Similar to the Data Engine Signal class, Control also has a couple of properties which the GUI can access and read. Such as the status of the connection with Data Engine, name of the client, used host name and port number. There are also a few slots which the GUI could use to perform various tasks, but there are not used in this example.

When the application starts, three methods will be called from main.cpp to Data Engine Control to initialize it:

dataEngineContext.InitConnection("localhost", 0x1235, "Receiver-GUI");
  • Firstly, the connection needs to have the correct settings: where the Data Engine is running, on which port and what the client should call itself. Once these values have been set, the method will attempt to connect to the Data Engine using the provided information.
  • Secondly the Data Engine Control needs a handle to the signals defined in Data Engine Signal. This is a requirement to pass incoming data to the correct property.
  • Lastly, it will try to subscribe to the signals found by the handle. What the code does is that it lists all the properties found through the handle, and for each one of them a series of steps are taken do determine the name of the signal, data type, direction… before it is finally used for a subscription.


Signal updates are received from the Observer which is a part of the Data Engine Control. Once a new value arrives, the ID will be checked in one of the used dictionaries to find the corresponding signal name. Once found, it will use the signal handle previously set during the initialization to update the correct property in Data Engine Signal. The property is updated using the WRITE method associated to the signal, which will trigger the GUI to read the new value thanks to the notify signal.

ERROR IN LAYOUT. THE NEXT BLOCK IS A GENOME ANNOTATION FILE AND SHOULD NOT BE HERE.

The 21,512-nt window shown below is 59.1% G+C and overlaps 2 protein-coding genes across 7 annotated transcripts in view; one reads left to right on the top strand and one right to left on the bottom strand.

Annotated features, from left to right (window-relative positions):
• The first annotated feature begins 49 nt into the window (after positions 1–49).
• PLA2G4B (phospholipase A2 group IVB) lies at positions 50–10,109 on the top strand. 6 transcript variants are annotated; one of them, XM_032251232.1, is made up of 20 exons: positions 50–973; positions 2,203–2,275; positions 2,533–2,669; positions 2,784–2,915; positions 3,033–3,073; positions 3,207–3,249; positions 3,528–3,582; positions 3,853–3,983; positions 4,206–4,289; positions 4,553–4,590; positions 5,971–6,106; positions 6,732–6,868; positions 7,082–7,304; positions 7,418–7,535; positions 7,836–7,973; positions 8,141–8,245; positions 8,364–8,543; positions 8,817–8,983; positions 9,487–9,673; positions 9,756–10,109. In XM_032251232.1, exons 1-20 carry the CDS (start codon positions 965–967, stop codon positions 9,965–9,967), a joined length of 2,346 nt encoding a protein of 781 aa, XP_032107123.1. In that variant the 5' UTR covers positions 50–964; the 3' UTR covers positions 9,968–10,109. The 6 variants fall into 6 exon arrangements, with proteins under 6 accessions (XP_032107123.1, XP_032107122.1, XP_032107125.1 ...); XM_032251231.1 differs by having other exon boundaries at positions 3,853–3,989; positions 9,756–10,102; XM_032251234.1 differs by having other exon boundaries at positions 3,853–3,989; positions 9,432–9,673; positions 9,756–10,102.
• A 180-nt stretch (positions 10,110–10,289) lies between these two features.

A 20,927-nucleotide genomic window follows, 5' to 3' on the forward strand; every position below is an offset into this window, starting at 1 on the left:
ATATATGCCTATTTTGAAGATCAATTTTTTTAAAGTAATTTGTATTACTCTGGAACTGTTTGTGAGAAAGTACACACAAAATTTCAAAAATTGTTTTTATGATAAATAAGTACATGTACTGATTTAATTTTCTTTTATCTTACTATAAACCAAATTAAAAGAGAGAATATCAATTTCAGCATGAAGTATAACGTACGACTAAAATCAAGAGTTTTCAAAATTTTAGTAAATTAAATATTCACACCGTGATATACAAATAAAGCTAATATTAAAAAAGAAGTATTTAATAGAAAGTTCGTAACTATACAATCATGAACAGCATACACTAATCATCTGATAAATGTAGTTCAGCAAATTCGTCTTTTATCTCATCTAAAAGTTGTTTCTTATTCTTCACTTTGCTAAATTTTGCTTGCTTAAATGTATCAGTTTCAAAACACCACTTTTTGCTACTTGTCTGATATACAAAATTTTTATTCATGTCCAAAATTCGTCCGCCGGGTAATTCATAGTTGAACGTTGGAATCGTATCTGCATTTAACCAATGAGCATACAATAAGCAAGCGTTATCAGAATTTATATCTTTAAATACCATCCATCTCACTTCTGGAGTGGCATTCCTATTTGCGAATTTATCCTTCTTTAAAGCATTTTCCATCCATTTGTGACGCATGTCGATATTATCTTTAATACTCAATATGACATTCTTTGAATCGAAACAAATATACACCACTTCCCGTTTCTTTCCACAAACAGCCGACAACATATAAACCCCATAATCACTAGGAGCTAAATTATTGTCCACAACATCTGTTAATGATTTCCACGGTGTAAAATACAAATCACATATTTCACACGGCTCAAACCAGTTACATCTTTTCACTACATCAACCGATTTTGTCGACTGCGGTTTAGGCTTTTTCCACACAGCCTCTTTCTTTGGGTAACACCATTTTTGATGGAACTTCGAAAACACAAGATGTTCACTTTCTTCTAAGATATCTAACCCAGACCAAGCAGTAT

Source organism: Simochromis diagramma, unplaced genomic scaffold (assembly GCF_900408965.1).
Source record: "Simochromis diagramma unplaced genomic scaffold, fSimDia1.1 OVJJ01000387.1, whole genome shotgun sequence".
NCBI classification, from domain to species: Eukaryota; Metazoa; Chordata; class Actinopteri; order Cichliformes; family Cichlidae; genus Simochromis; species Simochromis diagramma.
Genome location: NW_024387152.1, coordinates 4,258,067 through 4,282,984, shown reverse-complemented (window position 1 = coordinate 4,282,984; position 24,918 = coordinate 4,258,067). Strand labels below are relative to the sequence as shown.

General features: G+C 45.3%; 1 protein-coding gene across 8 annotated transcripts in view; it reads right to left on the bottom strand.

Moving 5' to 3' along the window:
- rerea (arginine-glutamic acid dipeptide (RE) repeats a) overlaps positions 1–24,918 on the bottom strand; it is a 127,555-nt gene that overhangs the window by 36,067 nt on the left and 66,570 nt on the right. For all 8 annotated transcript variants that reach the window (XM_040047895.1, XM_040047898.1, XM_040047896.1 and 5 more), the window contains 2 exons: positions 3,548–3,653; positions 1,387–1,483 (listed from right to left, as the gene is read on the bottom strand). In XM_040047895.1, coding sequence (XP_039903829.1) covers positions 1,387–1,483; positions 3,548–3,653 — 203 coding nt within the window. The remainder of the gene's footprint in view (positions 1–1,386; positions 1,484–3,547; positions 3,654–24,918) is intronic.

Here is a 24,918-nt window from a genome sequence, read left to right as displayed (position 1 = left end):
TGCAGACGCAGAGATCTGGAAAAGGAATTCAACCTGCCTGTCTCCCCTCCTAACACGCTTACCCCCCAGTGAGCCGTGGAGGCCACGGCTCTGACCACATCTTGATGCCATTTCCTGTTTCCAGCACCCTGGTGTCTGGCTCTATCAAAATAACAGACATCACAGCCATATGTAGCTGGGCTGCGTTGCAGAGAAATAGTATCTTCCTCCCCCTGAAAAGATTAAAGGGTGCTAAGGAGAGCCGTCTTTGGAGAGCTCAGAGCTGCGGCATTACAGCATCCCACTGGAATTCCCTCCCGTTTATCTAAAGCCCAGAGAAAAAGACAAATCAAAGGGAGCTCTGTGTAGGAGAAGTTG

When Data Engine Signals emits the signal to send data, the slot connected to the signal will be activated, in this case sendToServer(value,name). The method needs to get the ID associated with the name of the signal, this is done by reading the name paired with the key value ID. Once the ID is known, it is just a matter to set the value using the SAP method SetValue(id,value) available in the sapcore-library.


The observer is a part of the Data Engine Control class and will handle signal updates. When it receives a new value for one of the subscribed signals, it will notify the Data Engine Signal class by emitting a signal to one of the associated slots available in the Data Engine Control class (one for each data type). After this, it is up to the Data Engine Control and the slot method to process the received information and act accordingly.